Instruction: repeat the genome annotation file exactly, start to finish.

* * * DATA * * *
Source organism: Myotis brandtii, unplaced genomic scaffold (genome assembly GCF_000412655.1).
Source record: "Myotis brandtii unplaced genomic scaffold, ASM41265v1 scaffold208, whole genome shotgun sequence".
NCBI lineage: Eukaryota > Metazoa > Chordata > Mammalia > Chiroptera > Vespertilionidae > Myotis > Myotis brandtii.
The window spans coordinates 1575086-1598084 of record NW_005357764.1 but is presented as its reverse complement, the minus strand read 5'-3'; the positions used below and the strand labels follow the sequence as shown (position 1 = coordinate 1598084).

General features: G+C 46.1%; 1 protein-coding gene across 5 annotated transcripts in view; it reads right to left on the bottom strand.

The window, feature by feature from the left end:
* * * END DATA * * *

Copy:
Source organism: Myotis brandtii, unplaced genomic scaffold (genome assembly GCF_000412655.1).
Source record: "Myotis brandtii unplaced genomic scaffold, ASM41265v1 scaffold208, whole genome shotgun sequence".
NCBI lineage: Eukaryota > Metazoa > Chordata > Mammalia > Chiroptera > Vespertilionidae > Myotis > Myotis brandtii.
The window spans coordinates 1575086-1598084 of record NW_005357764.1 but is presented as its reverse complement, the minus strand read 5'-3'; the positions used below and the strand labels follow the sequence as shown (position 1 = coordinate 1598084).

General features: G+C 46.1%; 1 protein-coding gene across 5 annotated transcripts in view; it reads right to left on the bottom strand.

The window, feature by feature from the left end: